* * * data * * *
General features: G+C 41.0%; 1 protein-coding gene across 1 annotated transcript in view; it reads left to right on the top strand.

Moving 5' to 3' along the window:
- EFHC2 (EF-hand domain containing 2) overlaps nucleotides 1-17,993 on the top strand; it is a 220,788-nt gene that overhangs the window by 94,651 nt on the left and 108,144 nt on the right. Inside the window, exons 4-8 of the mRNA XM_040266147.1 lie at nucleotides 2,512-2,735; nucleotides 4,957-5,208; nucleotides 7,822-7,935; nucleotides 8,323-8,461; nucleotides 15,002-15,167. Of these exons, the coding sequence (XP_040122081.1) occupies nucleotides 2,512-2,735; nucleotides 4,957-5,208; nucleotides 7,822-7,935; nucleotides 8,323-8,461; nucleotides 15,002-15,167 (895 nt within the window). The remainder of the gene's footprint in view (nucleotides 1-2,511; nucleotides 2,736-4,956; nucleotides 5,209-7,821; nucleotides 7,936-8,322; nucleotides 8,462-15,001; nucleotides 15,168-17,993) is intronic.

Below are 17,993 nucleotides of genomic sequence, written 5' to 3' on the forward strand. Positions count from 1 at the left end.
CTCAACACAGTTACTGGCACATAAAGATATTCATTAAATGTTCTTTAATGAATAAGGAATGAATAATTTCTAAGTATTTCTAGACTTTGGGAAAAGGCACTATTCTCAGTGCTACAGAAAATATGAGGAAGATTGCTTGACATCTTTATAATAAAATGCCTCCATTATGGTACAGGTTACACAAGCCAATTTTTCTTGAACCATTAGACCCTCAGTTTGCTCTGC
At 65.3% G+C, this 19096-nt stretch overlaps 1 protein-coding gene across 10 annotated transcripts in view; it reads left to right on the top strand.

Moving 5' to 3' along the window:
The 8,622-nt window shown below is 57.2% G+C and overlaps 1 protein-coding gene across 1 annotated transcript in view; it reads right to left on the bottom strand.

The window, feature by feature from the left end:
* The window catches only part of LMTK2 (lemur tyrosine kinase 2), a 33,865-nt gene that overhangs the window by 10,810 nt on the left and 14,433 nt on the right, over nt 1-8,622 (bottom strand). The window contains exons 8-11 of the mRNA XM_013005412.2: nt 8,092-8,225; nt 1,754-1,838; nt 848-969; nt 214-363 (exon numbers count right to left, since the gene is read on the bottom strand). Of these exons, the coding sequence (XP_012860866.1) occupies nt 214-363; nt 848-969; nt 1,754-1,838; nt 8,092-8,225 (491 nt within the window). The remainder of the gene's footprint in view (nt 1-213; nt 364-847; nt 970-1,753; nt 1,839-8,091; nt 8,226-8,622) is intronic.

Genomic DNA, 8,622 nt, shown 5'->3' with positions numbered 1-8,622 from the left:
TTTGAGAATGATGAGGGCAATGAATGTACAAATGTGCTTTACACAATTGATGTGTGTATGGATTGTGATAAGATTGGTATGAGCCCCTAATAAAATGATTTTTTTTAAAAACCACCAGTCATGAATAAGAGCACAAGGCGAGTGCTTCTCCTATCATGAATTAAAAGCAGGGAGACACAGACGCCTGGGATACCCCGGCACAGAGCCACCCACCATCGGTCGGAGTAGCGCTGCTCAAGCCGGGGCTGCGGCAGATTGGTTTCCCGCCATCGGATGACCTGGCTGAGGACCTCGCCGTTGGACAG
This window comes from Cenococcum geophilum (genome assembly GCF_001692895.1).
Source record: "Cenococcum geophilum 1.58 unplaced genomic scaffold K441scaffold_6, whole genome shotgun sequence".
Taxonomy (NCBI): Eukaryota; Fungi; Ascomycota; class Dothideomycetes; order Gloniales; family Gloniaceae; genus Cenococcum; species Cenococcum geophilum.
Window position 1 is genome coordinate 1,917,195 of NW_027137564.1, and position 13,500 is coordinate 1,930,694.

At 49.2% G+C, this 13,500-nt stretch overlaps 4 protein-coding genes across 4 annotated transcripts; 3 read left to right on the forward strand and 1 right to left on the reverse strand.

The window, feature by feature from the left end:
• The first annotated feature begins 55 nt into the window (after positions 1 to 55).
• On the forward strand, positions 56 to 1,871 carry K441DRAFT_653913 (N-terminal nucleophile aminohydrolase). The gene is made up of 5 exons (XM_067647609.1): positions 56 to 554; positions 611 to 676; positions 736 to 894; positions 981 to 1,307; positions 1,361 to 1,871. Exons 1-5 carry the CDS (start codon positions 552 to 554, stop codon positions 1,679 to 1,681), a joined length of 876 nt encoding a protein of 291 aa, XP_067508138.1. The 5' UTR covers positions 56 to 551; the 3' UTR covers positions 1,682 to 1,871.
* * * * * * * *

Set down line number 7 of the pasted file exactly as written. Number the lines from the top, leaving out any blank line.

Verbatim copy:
Moving 5' to 3' along the window: